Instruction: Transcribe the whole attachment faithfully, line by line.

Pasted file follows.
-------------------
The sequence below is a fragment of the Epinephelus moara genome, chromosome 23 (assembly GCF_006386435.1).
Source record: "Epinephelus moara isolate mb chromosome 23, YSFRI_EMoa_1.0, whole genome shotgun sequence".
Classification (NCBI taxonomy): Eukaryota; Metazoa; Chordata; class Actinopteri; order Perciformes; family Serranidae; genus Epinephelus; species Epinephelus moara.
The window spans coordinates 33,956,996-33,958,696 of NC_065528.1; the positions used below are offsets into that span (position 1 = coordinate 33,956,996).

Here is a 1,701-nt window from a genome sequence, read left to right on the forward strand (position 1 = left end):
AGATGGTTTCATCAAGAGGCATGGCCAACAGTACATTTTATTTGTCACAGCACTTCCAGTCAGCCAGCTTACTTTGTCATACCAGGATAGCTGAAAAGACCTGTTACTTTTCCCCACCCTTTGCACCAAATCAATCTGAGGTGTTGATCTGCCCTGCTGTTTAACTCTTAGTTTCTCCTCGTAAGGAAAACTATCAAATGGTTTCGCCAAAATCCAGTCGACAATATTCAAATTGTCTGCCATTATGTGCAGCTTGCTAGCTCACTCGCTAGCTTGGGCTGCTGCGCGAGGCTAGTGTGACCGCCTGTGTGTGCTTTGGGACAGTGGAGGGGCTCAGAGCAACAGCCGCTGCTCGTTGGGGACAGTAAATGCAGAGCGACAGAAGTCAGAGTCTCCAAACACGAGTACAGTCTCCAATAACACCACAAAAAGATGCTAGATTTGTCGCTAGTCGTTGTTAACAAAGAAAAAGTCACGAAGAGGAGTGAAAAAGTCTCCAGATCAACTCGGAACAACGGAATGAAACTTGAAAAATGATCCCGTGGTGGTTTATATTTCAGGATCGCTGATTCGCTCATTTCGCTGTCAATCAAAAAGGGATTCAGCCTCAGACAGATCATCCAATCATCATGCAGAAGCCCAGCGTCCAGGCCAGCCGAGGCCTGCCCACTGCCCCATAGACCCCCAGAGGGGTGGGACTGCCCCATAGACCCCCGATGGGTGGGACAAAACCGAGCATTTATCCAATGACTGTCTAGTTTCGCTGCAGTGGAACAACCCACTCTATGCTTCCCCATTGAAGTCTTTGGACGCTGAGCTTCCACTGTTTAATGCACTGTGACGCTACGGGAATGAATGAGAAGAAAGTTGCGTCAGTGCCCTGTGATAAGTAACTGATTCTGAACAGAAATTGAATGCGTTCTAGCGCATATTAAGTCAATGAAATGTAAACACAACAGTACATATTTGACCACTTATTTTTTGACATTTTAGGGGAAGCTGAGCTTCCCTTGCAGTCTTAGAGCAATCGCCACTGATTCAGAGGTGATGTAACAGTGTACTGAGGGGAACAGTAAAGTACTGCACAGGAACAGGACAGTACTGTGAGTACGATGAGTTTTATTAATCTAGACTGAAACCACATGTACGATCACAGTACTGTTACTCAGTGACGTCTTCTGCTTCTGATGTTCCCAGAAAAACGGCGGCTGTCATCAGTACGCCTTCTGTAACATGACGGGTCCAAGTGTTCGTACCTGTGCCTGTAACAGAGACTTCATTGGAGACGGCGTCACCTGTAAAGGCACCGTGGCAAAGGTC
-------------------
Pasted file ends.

The sequence below is a fragment of the Epinephelus moara genome, chromosome 23 (assembly GCF_006386435.1).
Source record: "Epinephelus moara isolate mb chromosome 23, YSFRI_EMoa_1.0, whole genome shotgun sequence".
Classification (NCBI taxonomy): Eukaryota; Metazoa; Chordata; class Actinopteri; order Perciformes; family Serranidae; genus Epinephelus; species Epinephelus moara.
The window spans coordinates 33,956,996-33,958,696 of NC_065528.1; the positions used below are offsets into that span (position 1 = coordinate 33,956,996).

Here is a 1,701-nt window from a genome sequence, read left to right on the forward strand (position 1 = left end):
AGATGGTTTCATCAAGAGGCATGGCCAACAGTACATTTTATTTGTCACAGCACTTCCAGTCAGCCAGCTTACTTTGTCATACCAGGATAGCTGAAAAGACCTGTTACTTTTCCCCACCCTTTGCACCAAATCAATCTGAGGTGTTGATCTGCCCTGCTGTTTAACTCTTAGTTTCTCCTCGTAAGGAAAACTATCAAATGGTTTCGCCAAAATCCAGTCGACAATATTCAAATTGTCTGCCATTATGTGCAGCTTGCTAGCTCACTCGCTAGCTTGGGCTGCTGCGCGAGGCTAGTGTGACCGCCTGTGTGTGCTTTGGGACAGTGGAGGGGCTCAGAGCAACAGCCGCTGCTCGTTGGGGACAGTAAATGCAGAGCGACAGAAGTCAGAGTCTCCAAACACGAGTACAGTCTCCAATAACACCACAAAAAGATGCTAGATTTGTCGCTAGTCGTTGTTAACAAAGAAAAAGTCACGAAGAGGAGTGAAAAAGTCTCCAGATCAACTCGGAACAACGGAATGAAACTTGAAAAATGATCCCGTGGTGGTTTATATTTCAGGATCGCTGATTCGCTCATTTCGCTGTCAATCAAAAAGGGATTCAGCCTCAGACAGATCATCCAATCATCATGCAGAAGCCCAGCGTCCAGGCCAGCCGAGGCCTGCCCACTGCCCCATAGACCCCCAGAGGGGTGGGACTGCCCCATAGACCCCCGATGGGTGGGACAAAACCGAGCATTTATCCAATGACTGTCTAGTTTCGCTGCAGTGGAACAACCCACTCTATGCTTCCCCATTGAAGTCTTTGGACGCTGAGCTTCCACTGTTTAATGCACTGTGACGCTACGGGAATGAATGAGAAGAAAGTTGCGTCAGTGCCCTGTGATAAGTAACTGATTCTGAACAGAAATTGAATGCGTTCTAGCGCATATTAAGTCAATGAAATGTAAACACAACAGTACATATTTGACCACTTATTTTTTGACATTTTAGGGGAAGCTGAGCTTCCCTTGCAGTCTTAGAGCAATCGCCACTGATTCAGAGGTGATGTAACAGTGTACTGAGGGGAACAGTAAAGTACTGCACAGGAACAGGACAGTACTGTGAGTACGATGAGTTTTATTAATCTAGACTGAAACCACATGTACGATCACAGTACTGTTACTCAGTGACGTCTTCTGCTTCTGATGTTCCCAGAAAAACGGCGGCTGTCATCAGTACGCCTTCTGTAACATGACGGGTCCAAGTGTTCGTACCTGTGCCTGTAACAGAGACTTCATTGGAGACGGCGTCACCTGTAAAGGCACCGTGGCAAAGGTC